Car accidents are always on the rise during wintertime. It’s just a fact of life in Minnesota. Whether this increase is due to newcomers who haven’t experienced winter weather before, or long-time residents not being as careful as they should on the road, the number of accidents always increases. Between 2016-2020, icy or snowy conditions led to nearly 80,000 accidents. These accidents resulted in nearly 20,000 injuries and, tragically, almost 200 deaths.
The car accident attorneys with Sand Law would like to share some tips on steps you can take to help avoid getting into a motor vehicle wreck during the winter. If you are involved in an accident caused by another motorist’s negligence, please get in touch with us for a free consultation. You can give us a call at 651-291-7263 or contact us online.
Prepare Your Vehicle for Winter Weather
Whether you’re driving a four-wheel sedan or a huge semi-truck, you always need to make sure your vehicle is ready to take on extreme winter conditions. Winter tires are a must, because they do a much better job of gripping the road surface than traditional tires. They also do a better job of helping you apply the brakes securely.
You’ll also want to ensure those winter tires have enough air pressure in them. The cold weather makes the air in the tires contract. This is the reason why you see the “low tire pressure” warning light on your dashboard when the temperature dips. When your tires are properly inflated, they handle much better.
These are some other ways to get your car ready for extreme cold:
- Check your battery to ensure it has a full charge.
- Change your wiper blades.
- Make sure you have enough antifreeze.
The more vehicle preparations you make, the more confident you’ll be when the temperatures take a nosedive, and the ice and snow roll in.
Always Check the Road Conditions Before Leaving
The last thing you’ll want to deal with is being caught unprepared for any winter weather that might be coming your way. Stay up to date on the weather, even if you’re just traveling a few miles. It might sound silly to do this if you’re only going to the grocery store, but it will always be better to be over-prepared than under-prepared.
When the temperatures have been below freezing for an extended period of time, always assume there will be icy spots on the road – even if no ice or snow has fallen in a few days. Always be cautious, especially when you’re coming up on a bridge or an overpass. Any type of elevated roadway will be prone to developing ice.
Clear Your Vehicle of Snow and Ice
As a courtesy to others on the road, clear your roof, trunk and hood of any snow or ice that accumulated during the last storm. If you don’t, that snow or ice could make it very difficult for someone behind you to be able to see.
Not only is failing to clear your vehicle dangerous, it could also cost you a hefty fine. According to Minnesota Statute 169.81, no vehicle can be driven on a highway without its load being secured. This load cannot drop, sift, leak, blow, or otherwise escape. Failing to remove snow and ice could be construed by a police officer as failing to secure a load. That would be considered a misdemeanor punishable by a fine of up to $1,000.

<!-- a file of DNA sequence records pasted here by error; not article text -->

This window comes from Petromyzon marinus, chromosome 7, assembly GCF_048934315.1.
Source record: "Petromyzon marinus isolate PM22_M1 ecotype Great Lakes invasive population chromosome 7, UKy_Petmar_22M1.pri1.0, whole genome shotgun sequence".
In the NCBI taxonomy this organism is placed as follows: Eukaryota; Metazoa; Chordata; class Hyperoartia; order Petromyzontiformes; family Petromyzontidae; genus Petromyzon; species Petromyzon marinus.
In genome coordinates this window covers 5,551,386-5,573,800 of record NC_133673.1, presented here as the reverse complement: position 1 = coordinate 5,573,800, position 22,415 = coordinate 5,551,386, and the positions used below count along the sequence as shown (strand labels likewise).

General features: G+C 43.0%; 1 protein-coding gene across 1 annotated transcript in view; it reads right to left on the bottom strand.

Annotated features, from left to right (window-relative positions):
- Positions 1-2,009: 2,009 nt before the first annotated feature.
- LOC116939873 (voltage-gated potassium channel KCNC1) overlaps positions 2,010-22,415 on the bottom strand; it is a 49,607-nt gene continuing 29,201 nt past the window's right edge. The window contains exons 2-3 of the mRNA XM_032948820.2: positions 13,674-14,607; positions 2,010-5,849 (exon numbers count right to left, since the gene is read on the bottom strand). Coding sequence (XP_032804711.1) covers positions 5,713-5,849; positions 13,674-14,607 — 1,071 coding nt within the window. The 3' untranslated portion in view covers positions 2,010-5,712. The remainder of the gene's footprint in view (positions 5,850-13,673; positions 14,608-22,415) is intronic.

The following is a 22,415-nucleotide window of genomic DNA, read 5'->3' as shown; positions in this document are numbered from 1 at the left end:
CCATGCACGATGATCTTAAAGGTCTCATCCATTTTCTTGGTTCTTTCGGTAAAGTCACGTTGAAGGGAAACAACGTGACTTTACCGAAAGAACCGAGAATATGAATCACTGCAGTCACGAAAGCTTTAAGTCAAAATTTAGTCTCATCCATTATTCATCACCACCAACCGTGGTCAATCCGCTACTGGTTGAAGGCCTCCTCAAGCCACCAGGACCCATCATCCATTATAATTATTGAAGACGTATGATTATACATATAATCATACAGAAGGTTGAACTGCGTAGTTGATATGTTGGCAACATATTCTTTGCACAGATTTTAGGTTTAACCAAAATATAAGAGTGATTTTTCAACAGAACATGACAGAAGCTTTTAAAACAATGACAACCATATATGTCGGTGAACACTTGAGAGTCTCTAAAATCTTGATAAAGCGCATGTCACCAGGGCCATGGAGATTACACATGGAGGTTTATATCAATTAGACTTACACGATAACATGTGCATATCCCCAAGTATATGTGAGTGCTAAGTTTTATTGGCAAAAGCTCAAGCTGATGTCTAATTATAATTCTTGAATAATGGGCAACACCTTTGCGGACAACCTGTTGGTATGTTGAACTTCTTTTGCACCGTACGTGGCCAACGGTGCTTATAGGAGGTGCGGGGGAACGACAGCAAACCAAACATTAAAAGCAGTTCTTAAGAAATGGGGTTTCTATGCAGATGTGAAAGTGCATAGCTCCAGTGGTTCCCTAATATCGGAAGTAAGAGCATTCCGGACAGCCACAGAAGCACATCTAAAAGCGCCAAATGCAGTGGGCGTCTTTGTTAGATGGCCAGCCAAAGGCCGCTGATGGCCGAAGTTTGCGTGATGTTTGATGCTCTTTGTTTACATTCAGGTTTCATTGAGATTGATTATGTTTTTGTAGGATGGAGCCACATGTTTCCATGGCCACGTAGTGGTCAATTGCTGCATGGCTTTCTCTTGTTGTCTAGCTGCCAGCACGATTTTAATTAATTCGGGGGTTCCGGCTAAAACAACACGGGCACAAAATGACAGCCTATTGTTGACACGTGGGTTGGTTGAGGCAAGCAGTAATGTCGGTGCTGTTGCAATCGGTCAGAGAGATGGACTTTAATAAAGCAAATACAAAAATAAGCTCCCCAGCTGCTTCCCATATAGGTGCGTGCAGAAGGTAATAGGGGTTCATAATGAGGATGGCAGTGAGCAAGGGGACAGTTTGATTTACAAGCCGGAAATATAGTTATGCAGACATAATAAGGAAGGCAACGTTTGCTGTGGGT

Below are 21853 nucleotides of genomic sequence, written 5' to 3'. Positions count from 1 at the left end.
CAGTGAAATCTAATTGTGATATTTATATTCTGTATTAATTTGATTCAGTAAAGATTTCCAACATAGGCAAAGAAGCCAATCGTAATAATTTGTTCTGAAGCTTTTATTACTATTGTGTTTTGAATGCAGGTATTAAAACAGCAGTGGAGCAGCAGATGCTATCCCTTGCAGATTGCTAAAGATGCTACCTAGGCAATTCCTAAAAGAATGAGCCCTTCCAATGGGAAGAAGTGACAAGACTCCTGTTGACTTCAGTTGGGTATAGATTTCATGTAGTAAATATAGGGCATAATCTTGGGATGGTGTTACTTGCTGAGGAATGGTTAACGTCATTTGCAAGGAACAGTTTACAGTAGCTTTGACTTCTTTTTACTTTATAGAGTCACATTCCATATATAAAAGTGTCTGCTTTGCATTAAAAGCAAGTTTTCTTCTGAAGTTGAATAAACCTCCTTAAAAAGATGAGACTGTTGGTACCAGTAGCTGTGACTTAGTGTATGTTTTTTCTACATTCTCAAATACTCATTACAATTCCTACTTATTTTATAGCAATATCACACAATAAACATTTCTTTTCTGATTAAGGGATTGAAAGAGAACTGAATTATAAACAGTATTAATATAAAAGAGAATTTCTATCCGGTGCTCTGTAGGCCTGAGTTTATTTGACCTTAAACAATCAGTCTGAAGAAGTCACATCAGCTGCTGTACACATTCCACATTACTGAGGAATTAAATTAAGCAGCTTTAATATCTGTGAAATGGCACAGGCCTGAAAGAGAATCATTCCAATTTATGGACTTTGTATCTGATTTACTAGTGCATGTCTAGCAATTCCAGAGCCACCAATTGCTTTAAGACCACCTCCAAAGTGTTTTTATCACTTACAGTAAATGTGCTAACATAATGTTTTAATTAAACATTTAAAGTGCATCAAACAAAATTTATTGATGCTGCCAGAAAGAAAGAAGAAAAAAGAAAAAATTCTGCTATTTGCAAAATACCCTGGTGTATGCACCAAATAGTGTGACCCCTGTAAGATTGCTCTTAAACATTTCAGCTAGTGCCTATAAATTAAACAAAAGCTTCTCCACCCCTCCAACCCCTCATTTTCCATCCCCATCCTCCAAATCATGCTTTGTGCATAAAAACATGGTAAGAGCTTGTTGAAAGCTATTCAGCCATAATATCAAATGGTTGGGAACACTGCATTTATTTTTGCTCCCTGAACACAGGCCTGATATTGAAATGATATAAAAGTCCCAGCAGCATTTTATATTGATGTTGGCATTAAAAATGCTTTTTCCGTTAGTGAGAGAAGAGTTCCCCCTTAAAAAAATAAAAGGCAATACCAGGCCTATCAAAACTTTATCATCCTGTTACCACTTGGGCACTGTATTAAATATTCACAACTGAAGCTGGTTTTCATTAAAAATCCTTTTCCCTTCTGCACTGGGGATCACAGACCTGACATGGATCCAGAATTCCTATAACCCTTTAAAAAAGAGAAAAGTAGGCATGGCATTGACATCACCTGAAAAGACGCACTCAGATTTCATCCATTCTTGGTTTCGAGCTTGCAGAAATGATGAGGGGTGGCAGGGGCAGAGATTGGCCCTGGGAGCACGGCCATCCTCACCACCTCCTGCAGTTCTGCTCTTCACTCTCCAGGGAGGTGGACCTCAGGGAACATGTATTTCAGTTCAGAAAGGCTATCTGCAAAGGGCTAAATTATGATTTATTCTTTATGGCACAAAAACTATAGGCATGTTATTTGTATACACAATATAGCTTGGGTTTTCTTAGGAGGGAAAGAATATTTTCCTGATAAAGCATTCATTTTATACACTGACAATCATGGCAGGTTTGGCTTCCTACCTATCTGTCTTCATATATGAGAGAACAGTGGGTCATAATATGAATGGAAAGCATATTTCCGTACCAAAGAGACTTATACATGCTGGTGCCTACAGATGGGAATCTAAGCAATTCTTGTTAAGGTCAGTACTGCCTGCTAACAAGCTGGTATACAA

Slow Down and Increase Following Distance
Traveling too fast on an icy or snowy road is a recipe for disaster, leading to a horrible car accident that can result in debilitating injuries. Victims of these injuries often incur severe financial losses, such as medical expenses, lost wages and others.
The most important thing you can do is to slow down when roads are hazardous. Speed limits are posted for perfect driving conditions, when the roads are dry and there’s no precipitation. They’re not meant for icy road surfaces. You definitely don’t want to go 65 or 70 miles an hour on a slick highway. If you have to be someplace at a certain time, leave much earlier than you normally would. It will be an inconvenience for sure, but it could also ensure you’ll be safe.
Since you’ll need more time to come to a stop on a slick road, you’ll need to leave more space than normal between you and any vehicles in front of you. A good rule of thumb is to leave at least six seconds of braking space between you and other motorists driving ahead of your vehicle.
Learn How to Recover
Any sort of sudden movement on an icy road could put your vehicle into a skid. Always be very deliberate when driving in these conditions. Take turns slowly, and apply the brakes slower than you usually do.
If your vehicle does start to skid, your reaction will depend on whether or not you have antilock brakes. If you do, firmly press the brakes (don’t slam on them) and turn into the spin. If you don’t, apply gentle pressure to the brakes to regain control.
Avoid Distractions and Risky Behavior
Distracted driving is always dangerous. That danger gets exponentially higher when you’re driving on snowy or icy streets. Don’t touch your smartphone, and don’t adjust the radio. Keep your focus entirely on the road, and nothing else.
I Was Involved in a Car Accident in the Snow. What Now?
It’s an unfortunate fact that an accident could still occur, no matter what kinds of precautions you take. If this happens to you, here are some things you’ll need to do.
- Call for medical attention immediately for yourself or any others who may be hurt.
- Contact the police. If there are any injuries, an officer will investigate the accident and fill out a report giving the officer’s opinion on how it happened.
- Get in touch with an attorney as soon as you can. Sand Law attorneys have the resources to conduct their own investigation into an accident, gathering the evidence needed to help you obtain the compensation you deserve.